"That's not enough!" said the woman to the bus driver. He was late. Circumstances beyond his control had caused the delay, and he said "I'm sorry" at least six times. But it was not enough. No matter what he said or how he said it, she could not forgive him for keeping her waiting.

Has that ever happened to you? That no matter how sorry you were, it was not enough? Or perhaps the shoe was on the other foot, and you simply could not forgive. Bitterness creeps in, doesn't it? Bitterness makes you sick. It holds you back from enjoying life.

On the other hand, forgiveness releases you, or the one who hurt you, from a debt. Actually, it sets free both the one hurt and the one who caused the hurt. It's easy to remember hurts, and hard to forget them. Why is it so hard to forgive and forget?

Only those who have known forgiveness can forgive. To forgive is to look hopefully into the future and not bitterly into the past.

Forgiveness is not free. It costs you something to forgive. You have to give up your demand for justice. You have to put to death the offense that is lodged in your heart. That opens up the future, both for the one who is forgiven and the one who forgives.

Can you imagine being released from all guilt and bitterness? No longer being weighed down with regret? Greeting each new day with hope? That's what eternal life is like -- living continually in a guiltless state, set free to love.

How can you love someone whom you can't forgive, or who can't forgive you? But how can you forgive, and how can you be forgiven?

We are all guilty of hurting others, of doing things against our conscience, or failing to do what we ought to do. This is called sin, which incurs guilt. Guilt is not just a bad feeling; it is a debt that must be paid. If you die with guilt, then you must pay that debt in death.

Death is not peaceful oblivion. It is a place of torment1 where your soul must face the guilt of all the hurt you have caused in your life and fully accept the responsibility for it, reaching repentance. You must come to the end of all of your excuses. Some people will never cease justifying themselves, therefore their torment will never end.

But it is possible to be released from your debt of guilt in this life. This is because there was a man who lived his entire life without ever sinning against another human being, or against himself or his Creator. His name is Yahshua.2 His every word and deed expressed love for all whose lives he touched. But the purity of his life and the penetrating truthfulness of his words enraged the self-righteous religious leaders of his day, and they demanded his death. He was brutally executed, nailed to a cross and hung up naked to die in shame before his accusers.

He willingly gave his sinless life as a sacrifice. Having no guilt of his own, he took upon himself the guilt of all of our sins, and received their fair wages in Death. For three days and nights he received the unimaginable torment that all of our sins deserved, and when Death had exhausted its fury on him, his soul was released from Death's grip and returned to his body, filling it with indestructible life. His resurrection was the proof that the sacrifice of his life was accepted on our behalf.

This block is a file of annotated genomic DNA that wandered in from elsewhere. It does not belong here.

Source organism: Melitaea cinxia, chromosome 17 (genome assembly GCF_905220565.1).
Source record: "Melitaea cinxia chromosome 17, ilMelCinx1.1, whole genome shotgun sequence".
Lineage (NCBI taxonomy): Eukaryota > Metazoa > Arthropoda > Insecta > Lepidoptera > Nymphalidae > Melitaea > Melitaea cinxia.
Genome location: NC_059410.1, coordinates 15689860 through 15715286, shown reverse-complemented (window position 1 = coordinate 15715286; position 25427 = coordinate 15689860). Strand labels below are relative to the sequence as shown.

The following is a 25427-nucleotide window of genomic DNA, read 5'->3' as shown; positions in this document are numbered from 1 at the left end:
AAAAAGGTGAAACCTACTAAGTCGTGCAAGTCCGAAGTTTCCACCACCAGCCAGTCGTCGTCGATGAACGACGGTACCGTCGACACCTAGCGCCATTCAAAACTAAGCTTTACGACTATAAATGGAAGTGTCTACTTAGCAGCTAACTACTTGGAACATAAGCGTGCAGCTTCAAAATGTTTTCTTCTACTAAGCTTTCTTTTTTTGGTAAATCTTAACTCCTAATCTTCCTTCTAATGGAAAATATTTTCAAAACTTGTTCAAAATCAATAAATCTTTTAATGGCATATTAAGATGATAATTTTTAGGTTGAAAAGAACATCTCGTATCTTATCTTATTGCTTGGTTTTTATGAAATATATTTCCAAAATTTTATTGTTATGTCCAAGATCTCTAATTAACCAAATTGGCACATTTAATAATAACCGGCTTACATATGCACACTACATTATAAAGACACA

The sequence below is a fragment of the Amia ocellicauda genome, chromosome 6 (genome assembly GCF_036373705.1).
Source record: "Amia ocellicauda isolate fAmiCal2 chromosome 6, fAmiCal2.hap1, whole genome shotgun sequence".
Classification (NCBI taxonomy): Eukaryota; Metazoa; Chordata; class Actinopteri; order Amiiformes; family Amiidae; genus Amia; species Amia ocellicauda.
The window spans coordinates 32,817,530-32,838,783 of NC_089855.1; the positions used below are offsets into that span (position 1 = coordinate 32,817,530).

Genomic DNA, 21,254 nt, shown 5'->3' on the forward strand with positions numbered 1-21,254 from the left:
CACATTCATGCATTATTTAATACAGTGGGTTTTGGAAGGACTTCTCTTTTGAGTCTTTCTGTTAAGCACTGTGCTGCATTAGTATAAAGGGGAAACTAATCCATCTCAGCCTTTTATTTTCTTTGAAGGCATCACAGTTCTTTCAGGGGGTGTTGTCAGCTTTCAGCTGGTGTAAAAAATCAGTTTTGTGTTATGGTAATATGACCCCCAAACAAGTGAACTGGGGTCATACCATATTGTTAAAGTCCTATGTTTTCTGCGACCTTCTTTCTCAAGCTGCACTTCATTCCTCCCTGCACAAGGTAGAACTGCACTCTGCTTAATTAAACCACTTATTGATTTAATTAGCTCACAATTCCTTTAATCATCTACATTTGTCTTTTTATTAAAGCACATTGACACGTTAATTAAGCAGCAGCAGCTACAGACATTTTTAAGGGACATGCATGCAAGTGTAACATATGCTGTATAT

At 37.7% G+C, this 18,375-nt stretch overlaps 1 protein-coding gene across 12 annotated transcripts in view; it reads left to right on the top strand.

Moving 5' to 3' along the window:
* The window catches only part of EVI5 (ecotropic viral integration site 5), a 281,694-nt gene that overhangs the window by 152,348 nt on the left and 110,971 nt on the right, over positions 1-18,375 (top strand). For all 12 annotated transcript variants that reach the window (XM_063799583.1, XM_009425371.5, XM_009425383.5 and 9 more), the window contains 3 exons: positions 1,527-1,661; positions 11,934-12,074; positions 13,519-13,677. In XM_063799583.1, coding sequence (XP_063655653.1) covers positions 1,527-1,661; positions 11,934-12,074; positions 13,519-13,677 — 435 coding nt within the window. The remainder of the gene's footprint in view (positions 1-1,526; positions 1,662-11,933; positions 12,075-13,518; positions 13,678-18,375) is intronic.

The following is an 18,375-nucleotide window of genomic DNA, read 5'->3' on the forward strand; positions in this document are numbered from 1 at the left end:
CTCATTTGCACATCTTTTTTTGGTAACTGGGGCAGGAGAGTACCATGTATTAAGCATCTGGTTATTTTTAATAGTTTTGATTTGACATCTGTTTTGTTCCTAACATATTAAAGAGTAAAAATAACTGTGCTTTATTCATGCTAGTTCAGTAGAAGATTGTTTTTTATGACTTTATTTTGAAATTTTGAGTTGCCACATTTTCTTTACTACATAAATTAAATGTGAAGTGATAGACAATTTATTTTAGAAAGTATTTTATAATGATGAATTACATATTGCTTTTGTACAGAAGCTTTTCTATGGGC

To pay for our sins cost him everything, and to receive the forgiveness he purchased with his life costs us everything. It is life for life. We must forsake our rotten, stinking life to receive his pure, indestructible life. We must leave the kingdoms of this world, which are driven by self interest, and enter the kingdom of God, which is driven by self sacrifice. This transfer of kingdoms, which is salvation itself, happens in baptism where we renounce and forsake our old life and possessions, calling upon Yahshua to save us, and then we entrust our lives into the hands of his body on earth -- those who have gone before us in giving their lives to him.

Yahshua's body on earth is the ultimate weCulture. It is described in the Book of Acts in the New Testament. Acts 2:44 puts it in a nutshell: "All who believed were together and shared all things in common," and Acts 4:32 amplifies it: "Now the full number of those who believed were of one heart and soul, and no one said that any of the things that belonged to him was his own, but they had everything in common."

We are living this very life described in the Scriptures. We are disciples of Yahshua. We are thankful, hopeful, forgiven, and free, and there's nothing else we'd rather do, nowhere else we'd rather be. We would love for you to enjoy with us the freedom that comes from being forgiven. You can be set free from iCulture to live a life of love and unity with others who have been forgiven and have the power to forgive. We live in communities all over the world which you are welcome to visit.

  • 1. Luke 16:28
  • 2. Yahshua is the original Hebrew name of one called Jesus in most English translations of the Bible. See also The Name Above All Names.

The Twelve Tribes is a confederation of twelve self-governing tribes, composed of self-governing communities. We are disciples of the Son of God whose name in Hebrew is Yahshua. We follow the pattern of the early church in Acts 2:44 and 4:32, truly believing everything that is written in the Old and New Covenants of the Bible, and sharing all things in common.

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